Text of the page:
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Battlestar Galactica vs. Star Trek

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"It's not enough to survive. One has to be worthy of surviving."
—Adm. Bill Adama, Battlestar Galactica

Battlestar Galactica presents a problem for me and my Star Trek-fan friends. Why do we love it so much? We call each other up after each new episode and ramble in nervous high-pitched voices, batting back and forth theories and questions and "OH MY GOD" moments"¦ all the while feeling vaguely guilty that no Star Trek clash with the Borg or tampering with the time-space continuum ever engaged and obsessed and haunted us to such a profound extent.

Star Trek and Battlestar Galactica have wildly different aesthetics and ideologies, and both aspire to very different goals. Fundamentally, it boils down to this:

Star Trek is about who we want to be, and Battlestar Galactica is about who we are.

Star Trek takes place in a world where all the ugly things about human existence have been erased. Interstellar globalization has brought us new technologies to make transportation and translation effortless. Machines called replicators can produce absolutely anything you want, so the economics of inequity are gone. The injuries of race and class and gender have been surmounted, if not forgotten altogether. Scarcity, borders, money, and culture have all ceased to exist. Interpersonal tensions are relics of a more savage age. No destructive love affairs, no chafing under authority, minimal arrogance to put your fellow crew members at risk. There's something nice about visiting a world like that—just like it's nice to pretend that institutional racism and violence against women and poverty are getting better instead of worse. Much of mainstream fiction is built on this kind of wish-fulfillment.

That's why the world of Battlestar Galactica feels so fresh, and so challenging.

People still drink too much, and beat their spouses, and work too hard, and hate their bosses, and distrust the government, and fear death. The crew of the Galactica is not boldly exploring the universe for exploring's sake, learning about fascinating new cultures and inviting alien species to join the benevolent Federation of Planets. It's running away from a race of genocidal robots bent on their complete annihilation, while trying to maintain some shred of humanity and civilization.

Star Trek revels in its geekiness. Physicist in-jokes and gleefully incomprehensible technobabble are found in every episode. People say things like "The secondary gyrodyne relays in the propulsion field matrix have just depolarized."

As a nerd, I find this fun. It's part of Star Trek's fantasy appeal. It's part of the idea that science and reason and the intellect will prevail. But we've been telling ourselves that lie for a long time now.


In a very concrete sense, Battlestar Galactica descends from the sci-fi community's realization that darker and more complex times demand darker and more complex science fiction. Ronald Moore, the developer/writer/executive producer of the re-imagined Battlestar Galactica, has a Star Trek pedigree that makes him the idol of Trekkies everywhere. He scripted 27 episodes of Star Trek: The Next Generation, and was promoted to co-producer and later to producer. On Star Trek: Deep Space Nine, he was a supervising producer and a co-executive producer, writing several of the series' most controversial episodes. He co-wrote the scripts for the films Star Trek Generations and Star Trek: First Contact. And while he was hired as a producer of Star Trek: Voyager, he left after only two episodes. In a January 2000 interview with Cinescape magazine, he outlined some of the frustrations with that show:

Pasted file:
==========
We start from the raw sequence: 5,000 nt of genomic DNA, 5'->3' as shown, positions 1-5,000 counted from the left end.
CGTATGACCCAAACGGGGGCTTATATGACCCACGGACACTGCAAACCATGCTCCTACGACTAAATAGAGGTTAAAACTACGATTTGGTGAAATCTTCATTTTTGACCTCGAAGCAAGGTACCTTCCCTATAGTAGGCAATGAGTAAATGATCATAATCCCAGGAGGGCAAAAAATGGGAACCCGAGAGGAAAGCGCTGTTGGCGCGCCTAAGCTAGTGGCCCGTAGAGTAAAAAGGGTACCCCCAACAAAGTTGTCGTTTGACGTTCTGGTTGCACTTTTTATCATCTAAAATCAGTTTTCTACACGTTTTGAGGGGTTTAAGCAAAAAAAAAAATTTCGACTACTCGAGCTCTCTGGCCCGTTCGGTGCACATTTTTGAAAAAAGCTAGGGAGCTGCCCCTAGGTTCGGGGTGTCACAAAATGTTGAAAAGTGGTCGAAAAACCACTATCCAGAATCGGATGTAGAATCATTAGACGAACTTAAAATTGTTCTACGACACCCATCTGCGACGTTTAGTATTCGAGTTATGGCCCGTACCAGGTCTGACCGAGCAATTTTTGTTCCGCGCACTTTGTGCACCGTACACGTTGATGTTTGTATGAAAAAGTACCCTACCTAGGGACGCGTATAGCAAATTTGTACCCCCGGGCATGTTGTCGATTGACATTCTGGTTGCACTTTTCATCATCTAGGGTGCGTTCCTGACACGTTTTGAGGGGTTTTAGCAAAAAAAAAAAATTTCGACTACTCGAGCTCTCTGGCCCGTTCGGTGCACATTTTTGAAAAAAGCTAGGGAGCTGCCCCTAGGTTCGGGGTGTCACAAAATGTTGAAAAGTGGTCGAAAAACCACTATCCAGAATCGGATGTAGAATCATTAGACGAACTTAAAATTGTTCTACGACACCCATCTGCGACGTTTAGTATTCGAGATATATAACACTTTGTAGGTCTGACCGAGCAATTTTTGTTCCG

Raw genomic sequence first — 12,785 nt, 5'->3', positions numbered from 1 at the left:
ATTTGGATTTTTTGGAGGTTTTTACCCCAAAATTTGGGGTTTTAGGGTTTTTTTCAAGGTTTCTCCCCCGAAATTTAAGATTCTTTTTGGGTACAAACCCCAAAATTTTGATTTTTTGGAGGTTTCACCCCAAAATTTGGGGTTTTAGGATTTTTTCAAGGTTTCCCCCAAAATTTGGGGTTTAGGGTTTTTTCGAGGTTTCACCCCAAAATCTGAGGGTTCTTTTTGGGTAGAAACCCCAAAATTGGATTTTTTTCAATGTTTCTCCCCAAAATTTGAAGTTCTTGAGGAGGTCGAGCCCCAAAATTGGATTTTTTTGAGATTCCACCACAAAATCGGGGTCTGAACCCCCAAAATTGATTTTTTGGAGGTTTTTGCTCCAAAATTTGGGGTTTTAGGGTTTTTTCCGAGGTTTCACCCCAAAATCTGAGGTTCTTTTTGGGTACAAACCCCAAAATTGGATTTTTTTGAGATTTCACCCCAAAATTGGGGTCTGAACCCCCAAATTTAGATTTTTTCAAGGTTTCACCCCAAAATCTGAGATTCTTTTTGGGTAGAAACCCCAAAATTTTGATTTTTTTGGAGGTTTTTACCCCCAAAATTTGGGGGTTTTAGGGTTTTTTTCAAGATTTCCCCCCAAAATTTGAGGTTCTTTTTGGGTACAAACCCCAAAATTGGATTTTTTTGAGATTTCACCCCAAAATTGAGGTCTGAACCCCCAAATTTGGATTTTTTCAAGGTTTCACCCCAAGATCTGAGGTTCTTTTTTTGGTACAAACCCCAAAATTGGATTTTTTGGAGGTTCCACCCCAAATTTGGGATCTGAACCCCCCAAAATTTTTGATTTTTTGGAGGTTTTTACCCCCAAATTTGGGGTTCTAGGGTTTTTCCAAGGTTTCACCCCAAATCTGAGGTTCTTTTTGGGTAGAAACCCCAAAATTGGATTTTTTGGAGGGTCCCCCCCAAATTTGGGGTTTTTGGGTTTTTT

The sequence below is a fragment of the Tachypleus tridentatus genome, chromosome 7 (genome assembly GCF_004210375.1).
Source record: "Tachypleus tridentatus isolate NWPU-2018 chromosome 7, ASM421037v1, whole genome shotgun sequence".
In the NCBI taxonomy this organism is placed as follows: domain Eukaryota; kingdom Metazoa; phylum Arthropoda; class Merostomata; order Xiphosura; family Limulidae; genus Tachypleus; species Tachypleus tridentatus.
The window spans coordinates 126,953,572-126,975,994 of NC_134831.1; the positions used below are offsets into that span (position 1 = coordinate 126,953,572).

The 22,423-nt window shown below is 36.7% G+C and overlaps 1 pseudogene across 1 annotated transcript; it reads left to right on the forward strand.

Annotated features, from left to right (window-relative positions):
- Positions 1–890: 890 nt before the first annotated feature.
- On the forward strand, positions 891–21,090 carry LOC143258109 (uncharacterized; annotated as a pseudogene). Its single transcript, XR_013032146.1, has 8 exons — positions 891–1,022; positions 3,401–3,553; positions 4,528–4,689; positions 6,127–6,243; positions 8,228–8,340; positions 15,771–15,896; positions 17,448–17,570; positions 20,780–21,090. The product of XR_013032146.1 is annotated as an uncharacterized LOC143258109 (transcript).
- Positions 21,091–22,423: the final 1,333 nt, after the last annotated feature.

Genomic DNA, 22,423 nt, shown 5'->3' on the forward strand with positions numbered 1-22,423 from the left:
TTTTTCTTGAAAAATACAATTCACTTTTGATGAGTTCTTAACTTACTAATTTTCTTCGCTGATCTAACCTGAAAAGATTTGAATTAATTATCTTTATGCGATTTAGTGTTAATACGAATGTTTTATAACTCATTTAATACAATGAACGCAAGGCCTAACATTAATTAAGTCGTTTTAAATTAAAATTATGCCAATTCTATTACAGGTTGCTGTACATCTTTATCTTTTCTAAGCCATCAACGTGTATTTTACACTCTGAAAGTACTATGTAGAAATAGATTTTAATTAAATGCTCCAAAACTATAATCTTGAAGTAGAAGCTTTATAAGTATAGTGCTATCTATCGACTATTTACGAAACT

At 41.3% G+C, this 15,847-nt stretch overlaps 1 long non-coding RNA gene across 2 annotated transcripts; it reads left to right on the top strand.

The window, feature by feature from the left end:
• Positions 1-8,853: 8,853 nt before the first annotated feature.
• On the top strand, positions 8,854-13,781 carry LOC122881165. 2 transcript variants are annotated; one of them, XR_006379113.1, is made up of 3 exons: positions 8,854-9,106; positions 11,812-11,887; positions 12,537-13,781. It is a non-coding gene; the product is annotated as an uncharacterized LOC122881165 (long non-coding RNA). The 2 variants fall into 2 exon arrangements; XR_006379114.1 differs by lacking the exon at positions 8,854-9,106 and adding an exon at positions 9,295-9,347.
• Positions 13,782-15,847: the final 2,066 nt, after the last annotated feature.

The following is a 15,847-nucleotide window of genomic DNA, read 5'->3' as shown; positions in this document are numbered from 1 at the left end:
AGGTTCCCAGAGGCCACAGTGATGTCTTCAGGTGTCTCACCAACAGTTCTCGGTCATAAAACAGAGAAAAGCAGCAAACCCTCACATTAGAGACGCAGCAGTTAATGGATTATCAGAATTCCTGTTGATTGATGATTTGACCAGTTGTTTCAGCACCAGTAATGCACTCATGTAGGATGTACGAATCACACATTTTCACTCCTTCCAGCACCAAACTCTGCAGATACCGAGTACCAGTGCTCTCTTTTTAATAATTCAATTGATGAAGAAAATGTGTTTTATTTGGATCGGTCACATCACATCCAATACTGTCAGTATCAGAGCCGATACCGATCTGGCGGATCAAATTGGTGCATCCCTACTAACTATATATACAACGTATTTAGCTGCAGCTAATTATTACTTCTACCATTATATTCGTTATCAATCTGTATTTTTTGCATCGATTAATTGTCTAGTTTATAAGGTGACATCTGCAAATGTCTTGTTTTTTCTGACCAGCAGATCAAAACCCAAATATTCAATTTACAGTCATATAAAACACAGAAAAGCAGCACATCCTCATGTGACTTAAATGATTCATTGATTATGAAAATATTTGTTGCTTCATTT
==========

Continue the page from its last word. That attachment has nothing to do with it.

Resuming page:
"I think the audience intuitively knows when something is true and something is not true. Voyager is not true. If it were true, the ship would not look spic-and-span every week, after all these battles it goes through. How many times has the bridge been destroyed? How many shuttlecrafts have vanished, and another one just comes out of the oven? That kind of BSing the audience I think takes its toll. At some point the audience stops taking it seriously, because they know that this is not really the way this would happen. These people wouldn't act like this."

Galactica is sci-fi without that BS. Sci-fi with all the anger and stupidity and sadness that real people experience. Sci-fi without the conviction that we will conquer our own ugliness. Sci-fi for the age of 9/11 and natural disasters compounded by climate change to the point where they can completely destroy major cities. Galactica's message is that unless we come to terms with our own history, we are doomed. Mankind created the Cylons to fight our wars and to do our grunt work for us. Eventually they rose up and wiped out 99.999% of us. This basic lesson is one we still haven't learned: that exploitation leads to exploitation, that if you oppress someone you sow the seeds of your own oppression. "You can't play God and then wash your hands of the things you've created," says the Galactica's commander, William Adama. "Sooner or later, the day comes when you can't hide from the things that you've done anymore."
* * * * *
The apocalypse obsesses us. The idea of society's total collapse has broad traction across the political spectrum. Even Oprah's worried—that's why she picked Cormac McCarthy's The Road for her book club. No getting around it: we're afraid. We want to prepare ourselves mentally. We buy batteries. We lap up every new zombies-destroy-humanity movie. All of a sudden, it's disturbingly easy to imagine the human race reduced from billions of people to tens of thousands.

Battlestar Galactica's warning that technology and progress will bring us to the brink of total annihilation is far more resonant than Star Trek's hope that technology and progress will solve all of our problems.